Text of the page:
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COVID-19 takes 13 more B.C. lives; death toll up to 2,109

There has not been a higher daily COVID-19 death count in B.C. since February.
Bonnie Henry - October 19 2021
Provincial health officer Bonnie Henry speaks to media

The COVID-19 pandemic claimed the lives of 13 more British Columbians in the past day, in what is the highest number of deaths in a single day since February 3.

There were also 13 COVID-19 deaths recorded on October 15. Higher numbers of deaths have been announced in government data updates since February 3, but those totals were always on Mondays, and included multiple days' death tolls. 

The new deaths include:
• two in the Fraser Health region;
• three in the Vancouver Coastal Health region;
• three in the Interior Health region;
• three in the Northern Health region; and
• two in the Island Health region.

The fatalities underscore the dire outcome that can arise from catching COVID-19, although the vast majority of the 200,898 British Columbians infected with the disease – 193,325 people, or 96.2% – are deemed by the B.C. government to have recovered. Victoria's standard for determining a recovery is usually that the person has gone 10 days since symptoms first appeared.

There are 365 COVID-19 patients in B.C. hospitals with COVID-19, which is 12 fewer than yesterday. Of those, 142 are in intensive care units (ICUs), with that number being up six, compared with yesterday. 

Health officials confirmed 649 new infections in the province in the past day, pushing the number of people known to be actively infected above the 5,000-person threshold for the first time since October 15. Most of the 5,106 people known to be actively battling COVID-19 infections have been told to self-isolate at home. 

Northern Health is by far the hardest hit region in B.C., in part because the vaccination rate is lower in that area.

Glacier Media broke down the 649 new infections by health region, for each 10,000 residents (with total new cases in brackets).
• 1.6 in Fraser Health (281);
• 0.5 in Vancouver Coastal Health (61);
• 1.2 in Interior Health (88);
• 4.3 in Northern Health (130); and
• 1 in Island Health (89).

There were no new infections among people who normally do not reside in Canada.

The result by health region, for the 5,106 people fighting active infections, for each 10,000 residents (with total new cases in brackets) is:
• 11.4 in Fraser Health (2,051);
•  5.5 in Vancouver Coastal Health (693);
•  10.5 in Interior Health (778);
•  32.7 in Northern Health (980); and
•  6.4 in Island Health (545).

There are 59 active infections in the province in people who normally reside outside B.C. 

Vaccinations in the general population have slowed as the vast majority of people are already vaccinated.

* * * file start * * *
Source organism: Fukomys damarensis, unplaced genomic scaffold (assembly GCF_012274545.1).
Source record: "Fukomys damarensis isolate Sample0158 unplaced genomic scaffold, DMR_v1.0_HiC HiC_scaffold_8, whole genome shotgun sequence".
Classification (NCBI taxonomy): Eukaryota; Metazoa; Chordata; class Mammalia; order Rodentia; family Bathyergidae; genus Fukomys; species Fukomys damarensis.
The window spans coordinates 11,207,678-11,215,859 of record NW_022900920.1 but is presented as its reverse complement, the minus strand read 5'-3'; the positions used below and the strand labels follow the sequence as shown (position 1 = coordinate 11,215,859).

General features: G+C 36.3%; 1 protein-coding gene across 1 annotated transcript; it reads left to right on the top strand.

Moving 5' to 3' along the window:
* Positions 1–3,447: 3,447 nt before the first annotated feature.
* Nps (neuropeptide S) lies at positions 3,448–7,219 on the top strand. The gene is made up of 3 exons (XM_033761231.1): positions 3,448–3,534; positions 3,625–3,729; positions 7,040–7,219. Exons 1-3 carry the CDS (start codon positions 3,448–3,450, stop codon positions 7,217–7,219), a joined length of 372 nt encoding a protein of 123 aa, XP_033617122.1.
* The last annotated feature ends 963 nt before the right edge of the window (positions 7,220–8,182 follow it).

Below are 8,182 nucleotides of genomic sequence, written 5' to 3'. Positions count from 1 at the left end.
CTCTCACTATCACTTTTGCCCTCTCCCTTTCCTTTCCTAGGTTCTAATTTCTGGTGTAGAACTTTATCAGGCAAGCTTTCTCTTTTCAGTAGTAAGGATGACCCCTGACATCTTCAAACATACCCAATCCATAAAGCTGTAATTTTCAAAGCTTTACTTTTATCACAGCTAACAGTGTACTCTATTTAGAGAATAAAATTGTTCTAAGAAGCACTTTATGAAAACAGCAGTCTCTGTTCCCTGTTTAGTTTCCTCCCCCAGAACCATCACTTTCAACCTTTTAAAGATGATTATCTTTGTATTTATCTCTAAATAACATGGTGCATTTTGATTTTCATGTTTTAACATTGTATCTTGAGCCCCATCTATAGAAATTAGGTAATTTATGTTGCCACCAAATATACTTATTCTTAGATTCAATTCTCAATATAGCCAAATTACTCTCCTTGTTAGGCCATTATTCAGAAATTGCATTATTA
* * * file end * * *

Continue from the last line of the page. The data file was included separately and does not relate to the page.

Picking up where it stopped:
Health officials administered initial vaccine doses to 3,561 British Columbians in the past day, as well as second doses of vaccine to 7,473 people. 

Across B.C., 89.4% of eligible people older than 12 have had at least one dose of vaccine, with 83.9% of eligible people having had two doses, according to the B.C. government.

Of the 4,145,426 B.C. residents who have received one dose of vaccine since mid-December, 2020, nearly 93.9%, or 3,891,058, are fully vaccinated, with two doses. Health Minister Adrian Dix said earlier this week that about 60,000 residents, who are either immunocompromised or who live in seniors' living facilities, have received three doses of vaccine.

"We do track vaccine effectiveness, [and] hospitalization, as a measure of severe illness by what combination of vaccines people received," Provincial health officer Bonnie Henry said earlier this week.

"What it does show us across the board, is that every combination is very effective at preventing severe illness. The AstraZeneca-AstraZeneca [combination] is slightly less than every other combination in terms of preventing infection, but if you go to AstraZeneca, and then in an mRNA vaccine, that protection goes back up again." 

The B.C. government estimated in July that the province's total population is 5,147,712, so Glacier Media's calculation is that more than 80.5% of B.C.'s total population has had at least one dose of vaccine, and nearly 75.6% of the province's total population has had two doses.

The small slice of the population that is not vaccinated is responsible for the lion's share of cases, hospitalizations and deaths. 

Dix on October 22 tweeted out data otherwise unavailable that show 82.5% of the 143 individuals in B.C. ICUs are unvaccinated. Another 2.1% of people in those wards are partially vaccinated, and 15.4% of those people are fully vaccinated.

When adjusted for age, in the week up to October 20, there were 311.3 people newly infected for each 100,000 unvaccinated British Columbians. In that same time period, there were only 99.5 people newly infected for each 100,000 partially vaccinated British Columbians, and only 36.7 people newly infected for each 100,000 fully vaccinated British Columbians. 

To do a similar accounting, but for hospitalizations, the value of vaccines is even more clear.

When adjusted for age, in the two weeks up to October 20, there were 55.7 people newly hospitalized for each 100,000 unvaccinated British Columbians. In that same time period, there were only 11.5 people newly hospitalized for each 100,000 partially vaccinated British Columbians, and only 2.3 people newly hospitalized for each 100,000 fully vaccinated British Columbians. 

No health-care facilities have newly recorded active outbreaks, while Cooper's Place in Vancouver's Downtown Eastside has had its outbreak declared to be over. That leaves B.C. with 25 active outbreaks at health-care facilities. •